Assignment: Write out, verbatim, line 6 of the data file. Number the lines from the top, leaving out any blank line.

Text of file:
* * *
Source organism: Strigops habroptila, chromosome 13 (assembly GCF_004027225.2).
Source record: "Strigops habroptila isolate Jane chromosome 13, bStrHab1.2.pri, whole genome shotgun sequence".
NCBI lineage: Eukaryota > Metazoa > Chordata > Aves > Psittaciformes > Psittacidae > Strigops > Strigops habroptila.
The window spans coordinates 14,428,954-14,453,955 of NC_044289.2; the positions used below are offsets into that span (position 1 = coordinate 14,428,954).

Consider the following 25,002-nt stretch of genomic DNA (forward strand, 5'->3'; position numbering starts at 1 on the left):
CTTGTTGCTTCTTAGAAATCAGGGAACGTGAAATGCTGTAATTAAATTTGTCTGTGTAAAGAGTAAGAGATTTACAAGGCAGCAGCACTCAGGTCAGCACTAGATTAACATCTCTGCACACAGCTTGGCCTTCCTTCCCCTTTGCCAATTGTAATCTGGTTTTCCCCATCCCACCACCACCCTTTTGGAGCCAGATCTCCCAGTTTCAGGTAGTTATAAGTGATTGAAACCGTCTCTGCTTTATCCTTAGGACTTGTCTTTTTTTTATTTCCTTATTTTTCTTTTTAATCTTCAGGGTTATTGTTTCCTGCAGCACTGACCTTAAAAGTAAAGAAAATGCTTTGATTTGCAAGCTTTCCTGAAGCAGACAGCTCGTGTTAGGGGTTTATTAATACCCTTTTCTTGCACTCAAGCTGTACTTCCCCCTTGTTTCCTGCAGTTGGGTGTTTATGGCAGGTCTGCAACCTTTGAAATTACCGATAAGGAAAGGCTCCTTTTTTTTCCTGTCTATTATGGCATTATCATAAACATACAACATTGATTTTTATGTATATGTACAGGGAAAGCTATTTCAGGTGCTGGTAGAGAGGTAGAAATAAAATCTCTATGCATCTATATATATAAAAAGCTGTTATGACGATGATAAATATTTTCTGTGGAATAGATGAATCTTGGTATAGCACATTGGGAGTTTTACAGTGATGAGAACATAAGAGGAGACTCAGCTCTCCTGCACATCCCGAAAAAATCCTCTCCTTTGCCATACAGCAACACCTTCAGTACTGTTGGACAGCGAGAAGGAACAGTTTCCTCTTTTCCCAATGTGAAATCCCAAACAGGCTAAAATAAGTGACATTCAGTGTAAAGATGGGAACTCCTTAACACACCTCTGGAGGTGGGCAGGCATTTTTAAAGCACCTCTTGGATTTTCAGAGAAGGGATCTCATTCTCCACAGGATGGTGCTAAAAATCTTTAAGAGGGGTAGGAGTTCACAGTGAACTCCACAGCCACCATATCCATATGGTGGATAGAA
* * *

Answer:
CTTGTTGCTTCTTAGAAATCAGGGAACGTGAAATGCTGTAATTAAATTTGTCTGTGTAAAGAGTAAGAGATTTACAAGGCAGCAGCACTCAGGTCAGCACTAGATTAACATCTCTGCACACAGCTTGGCCTTCCTTCCCCTTTGCCAATTGTAATCTGGTTTTCCCCATCCCACCACCACCCTTTTGGAGCCAGATCTCCCAGTTTCAGGTAGTTATAAGTGATTGAAACCGTCTCTGCTTTATCCTTAGGACTTGTCTTTTTTTTATTTCCTTATTTTTCTTTTTAATCTTCAGGGTTATTGTTTCCTGCAGCACTGACCTTAAAAGTAAAGAAAATGCTTTGATTTGCAAGCTTTCCTGAAGCAGACAGCTCGTGTTAGGGGTTTATTAATACCCTTTTCTTGCACTCAAGCTGTACTTCCCCCTTGTTTCCTGCAGTTGGGTGTTTATGGCAGGTCTGCAACCTTTGAAATTACCGATAAGGAAAGGCTCCTTTTTTTTCCTGTCTATTATGGCATTATCATAAACATACAACATTGATTTTTATGTATATGTACAGGGAAAGCTATTTCAGGTGCTGGTAGAGAGGTAGAAATAAAATCTCTATGCATCTATATATATAAAAAGCTGTTATGACGATGATAAATATTTTCTGTGGAATAGATGAATCTTGGTATAGCACATTGGGAGTTTTACAGTGATGAGAACATAAGAGGAGACTCAGCTCTCCTGCACATCCCGAAAAAATCCTCTCCTTTGCCATACAGCAACACCTTCAGTACTGTTGGACAGCGAGAAGGAACAGTTTCCTCTTTTCCCAATGTGAAATCCCAAACAGGCTAAAATAAGTGACATTCAGTGTAAAGATGGGAACTCCTTAACACACCTCTGGAGGTGGGCAGGCATTTTTAAAGCACCTCTTGGATTTTCAGAGAAGGGATCTCATTCTCCACAGGATGGTGCTAAAAATCTTTAAGAGGGGTAGGAGTTCACAGTGAACTCCACAGCCACCATATCCATATGGTGGATAGAA